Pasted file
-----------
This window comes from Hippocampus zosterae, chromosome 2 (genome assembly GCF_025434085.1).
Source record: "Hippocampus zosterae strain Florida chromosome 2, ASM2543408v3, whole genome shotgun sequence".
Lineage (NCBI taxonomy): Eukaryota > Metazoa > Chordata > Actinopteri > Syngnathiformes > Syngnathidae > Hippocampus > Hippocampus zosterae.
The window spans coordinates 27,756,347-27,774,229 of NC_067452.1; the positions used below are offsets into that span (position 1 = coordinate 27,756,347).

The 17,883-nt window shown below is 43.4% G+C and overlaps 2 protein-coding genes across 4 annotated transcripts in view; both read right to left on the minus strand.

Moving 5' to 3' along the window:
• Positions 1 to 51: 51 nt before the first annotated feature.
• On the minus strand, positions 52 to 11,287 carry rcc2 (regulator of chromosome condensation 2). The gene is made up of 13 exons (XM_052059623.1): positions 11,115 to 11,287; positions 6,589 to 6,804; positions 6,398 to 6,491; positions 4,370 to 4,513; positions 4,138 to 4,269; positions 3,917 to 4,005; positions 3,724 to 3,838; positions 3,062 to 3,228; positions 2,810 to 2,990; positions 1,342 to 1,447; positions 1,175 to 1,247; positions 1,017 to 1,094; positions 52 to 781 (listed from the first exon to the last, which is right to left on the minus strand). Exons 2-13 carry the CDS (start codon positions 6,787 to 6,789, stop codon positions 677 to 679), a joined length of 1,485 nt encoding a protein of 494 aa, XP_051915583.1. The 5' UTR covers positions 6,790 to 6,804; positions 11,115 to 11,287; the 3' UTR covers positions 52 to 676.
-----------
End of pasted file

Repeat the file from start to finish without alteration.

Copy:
This window comes from Hippocampus zosterae, chromosome 2 (genome assembly GCF_025434085.1).
Source record: "Hippocampus zosterae strain Florida chromosome 2, ASM2543408v3, whole genome shotgun sequence".
Lineage (NCBI taxonomy): Eukaryota > Metazoa > Chordata > Actinopteri > Syngnathiformes > Syngnathidae > Hippocampus > Hippocampus zosterae.
The window spans coordinates 27,756,347-27,774,229 of NC_067452.1; the positions used below are offsets into that span (position 1 = coordinate 27,756,347).

The 17,883-nt window shown below is 43.4% G+C and overlaps 2 protein-coding genes across 4 annotated transcripts in view; both read right to left on the minus strand.

Moving 5' to 3' along the window:
• Positions 1 to 51: 51 nt before the first annotated feature.
• On the minus strand, positions 52 to 11,287 carry rcc2 (regulator of chromosome condensation 2). The gene is made up of 13 exons (XM_052059623.1): positions 11,115 to 11,287; positions 6,589 to 6,804; positions 6,398 to 6,491; positions 4,370 to 4,513; positions 4,138 to 4,269; positions 3,917 to 4,005; positions 3,724 to 3,838; positions 3,062 to 3,228; positions 2,810 to 2,990; positions 1,342 to 1,447; positions 1,175 to 1,247; positions 1,017 to 1,094; positions 52 to 781 (listed from the first exon to the last, which is right to left on the minus strand). Exons 2-13 carry the CDS (start codon positions 6,787 to 6,789, stop codon positions 677 to 679), a joined length of 1,485 nt encoding a protein of 494 aa, XP_051915583.1. The 5' UTR covers positions 6,790 to 6,804; positions 11,115 to 11,287; the 3' UTR covers positions 52 to 676.